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My Life With Borderline Personality Disorder: A Young Adult’s Perspective

A lot of older people say that kids nowadays are coddled and overprotected; shielded from figuring out how to fight their own battles so they can function in a cruel unforgiving world, a world where emotional regulation and conflict resolution skills are essential. I can’t speak for every millennial but in my case, they would be right.

  • The Rippling Tsunami

From a very young age, I remember having developmental issues. As early as Pre K, I had problems with comprehension and retaining information. I don’t remember much from my early childhood, but I do remember feeling like a burden to my teachers. My mom used to tell me a story that I have no recollection of. She used to tell me about a time when my Pre K teacher asked, “What’s up?”

I looked up at the ceiling and said, “Green!”

I’m not entirely sure if that’s a typical response from a three or four year old, but it seemed to have led to a continuous cycle of adults that thought there was something wrong with me, or I was just a bad kid. Nonetheless, they treated me accordingly, creating small ripples in a sea of resentment, as well as distrust for those in positions of authority. This led to a tidal wave of rage in which I inevitably drown in depression. My mom never developed enough emotional intelligence to handle such situations properly.  I no longer blame my mother because she did the best she could with the skills she had; however, instead of making things better she did the exact opposite.

When I was nine, she took me to a psychiatrist who put me on Depakote. I went from being an overweight child to a morbidly obese one in a matter of months. By the time I was 12, I weighed over 200 pounds. I continued through my teen years and a small portion of my adult life on and off Benzodiazapines. Addiction was legally forced on me, priming me to be sick – and it worked for every adult around me. The medication stifled me by keeping me asleep or too apathetic to care, and I loathed myself for being so brain-dead. I had even more trouble retaining information and learning in school because all I wanted to do was sleep. I was considered “disabled.” No one said or did anything more and even if they wanted to I was already legally insane. My mom received nearly $700 a month from the government, making it easier for her not to assume any real parental responsibility.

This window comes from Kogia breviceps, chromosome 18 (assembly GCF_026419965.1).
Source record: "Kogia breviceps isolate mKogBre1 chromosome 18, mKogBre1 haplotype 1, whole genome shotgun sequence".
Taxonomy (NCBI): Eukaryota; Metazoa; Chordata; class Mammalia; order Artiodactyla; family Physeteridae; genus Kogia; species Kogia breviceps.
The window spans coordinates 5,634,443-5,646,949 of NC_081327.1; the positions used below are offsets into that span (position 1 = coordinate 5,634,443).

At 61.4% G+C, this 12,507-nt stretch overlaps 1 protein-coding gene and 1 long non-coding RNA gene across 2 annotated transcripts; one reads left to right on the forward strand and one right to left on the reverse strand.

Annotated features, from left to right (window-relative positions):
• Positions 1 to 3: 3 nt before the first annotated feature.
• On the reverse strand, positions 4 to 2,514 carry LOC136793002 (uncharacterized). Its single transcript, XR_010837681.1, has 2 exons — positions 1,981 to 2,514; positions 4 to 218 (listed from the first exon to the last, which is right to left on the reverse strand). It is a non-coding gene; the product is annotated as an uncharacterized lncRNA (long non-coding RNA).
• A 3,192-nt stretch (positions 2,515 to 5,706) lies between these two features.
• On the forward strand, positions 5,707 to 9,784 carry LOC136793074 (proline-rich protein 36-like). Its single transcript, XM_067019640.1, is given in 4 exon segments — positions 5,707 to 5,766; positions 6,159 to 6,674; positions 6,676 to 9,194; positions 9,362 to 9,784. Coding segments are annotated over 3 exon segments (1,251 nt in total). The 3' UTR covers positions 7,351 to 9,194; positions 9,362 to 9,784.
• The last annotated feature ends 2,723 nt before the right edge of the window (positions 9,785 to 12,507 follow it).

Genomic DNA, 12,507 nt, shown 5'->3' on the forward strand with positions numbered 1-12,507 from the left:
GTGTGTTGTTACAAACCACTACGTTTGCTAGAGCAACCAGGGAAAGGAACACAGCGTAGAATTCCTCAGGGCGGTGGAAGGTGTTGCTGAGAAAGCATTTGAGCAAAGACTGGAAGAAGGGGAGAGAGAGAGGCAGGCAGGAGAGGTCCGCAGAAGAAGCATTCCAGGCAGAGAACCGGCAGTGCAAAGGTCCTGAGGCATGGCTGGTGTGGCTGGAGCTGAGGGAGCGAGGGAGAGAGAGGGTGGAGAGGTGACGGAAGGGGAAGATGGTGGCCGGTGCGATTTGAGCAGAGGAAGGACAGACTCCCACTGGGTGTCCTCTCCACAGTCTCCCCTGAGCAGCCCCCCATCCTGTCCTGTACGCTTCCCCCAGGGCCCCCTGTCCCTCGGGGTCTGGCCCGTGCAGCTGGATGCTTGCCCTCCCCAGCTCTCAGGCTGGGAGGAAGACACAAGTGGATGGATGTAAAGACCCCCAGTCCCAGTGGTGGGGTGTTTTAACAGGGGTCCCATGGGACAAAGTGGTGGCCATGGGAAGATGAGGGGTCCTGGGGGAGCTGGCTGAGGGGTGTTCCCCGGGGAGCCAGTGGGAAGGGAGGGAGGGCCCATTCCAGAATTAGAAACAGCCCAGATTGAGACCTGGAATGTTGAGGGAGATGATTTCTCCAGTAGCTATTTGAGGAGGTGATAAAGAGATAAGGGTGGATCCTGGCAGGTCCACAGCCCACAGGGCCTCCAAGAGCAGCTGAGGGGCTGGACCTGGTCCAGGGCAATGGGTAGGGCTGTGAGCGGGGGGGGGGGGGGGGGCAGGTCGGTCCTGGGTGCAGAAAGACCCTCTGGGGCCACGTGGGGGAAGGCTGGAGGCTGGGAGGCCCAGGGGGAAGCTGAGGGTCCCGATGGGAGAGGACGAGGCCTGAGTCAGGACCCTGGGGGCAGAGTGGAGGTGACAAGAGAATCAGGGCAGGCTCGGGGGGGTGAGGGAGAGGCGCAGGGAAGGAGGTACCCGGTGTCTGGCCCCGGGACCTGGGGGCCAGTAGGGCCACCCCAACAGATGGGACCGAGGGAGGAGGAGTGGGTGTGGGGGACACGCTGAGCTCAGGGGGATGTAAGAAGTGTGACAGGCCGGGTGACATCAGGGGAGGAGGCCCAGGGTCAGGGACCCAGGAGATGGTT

• The Rocky Mountain

As I grew older and became an adult, my illness became a crutch. I was frustrated, sluggish, spoiled and bloated; I barely had any strength or motivation to do anything. Something as simple as getting out of bed and bathing was like climbing Mount Elbert in Colorado; I knew something had to change. I couldn’t live that way forever and slowly began to realize that I either had to climb that Rocky Mountain, or stay at the bottom where I would eventually be crushed. I was only 21 and I was clinging to hope when eventually I found my strength. I started going for walks and doing Pilates. Once I felt comfortable, I did more intense cardio workouts and incorporated light weight training. I went through a  disability program that introduced me to something called Personal Social Adjustment Training(PSAT).  I never worked before and their job was to rehabilitate people in order to be functional in a job setting; they taught me some interpersonal skills as well. I also went through DBT (Dialectical Behavior Therapy), which delved deeper into interpersonal skills but also focused on emotional awareness and regulation. As I was going through DBT I was also going to cosmetology school, a setting in which I felt profoundly out of place. Although it didn’t work out, it did help me tremendously with my social skills. When I was 23, I decided to quit school and get a job at a pizza place where I did everything wrong and my intelligence was questioned on a regular basis. As in childhood, I was demeaned, belittled, shamed, and humiliated. Once again, I was back to feeling worthless and stupid. Regardless, I was still improving. During this time, I was working out, getting stronger and gaining confidence; which is something I was once shielded from because no one, including myself, thought I could handle it. I chose to expose myself to a world that made me feel uncomfortable and unwanted because it needed to be done.


  • The Desert and the Oasis

Amongst this barren wasteland, I found a translucent spring to quench my thirst for life. I manage my symptoms through writing and art. I care for animals for a living, which has not only boosted my self-esteem but my mental health as well. I continue to work out on a regular basis and eat a healthy well balanced diet. I’ve also found that exposure therapy has also been key to overcoming my anxiety. Although I do occasionally struggle with self-injury and suicidal ideation, I continue to push through; knowing that among the desert there is always an oasis.

If you or someone you know experiences mental health issues, it is important to seek help from a qualified professional. Our Resource Specialist can help you find expert mental health resources to recover in your community. Contact us now for more information on this free service to our users.

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Author Bio:

Amanda is a loving pet sitter and adventurous house sitter hoping to fulfill her dreams of being a digital nomad.



Photo by Ben White on Unsplash

The opinions and views expressed in this guest blog do not necessarily reflect those of www.rtor.org or its sponsor, Laurel House, Inc. The author and www.rtor.org have no affiliations with any products or services mentioned in this article or linked to herein.

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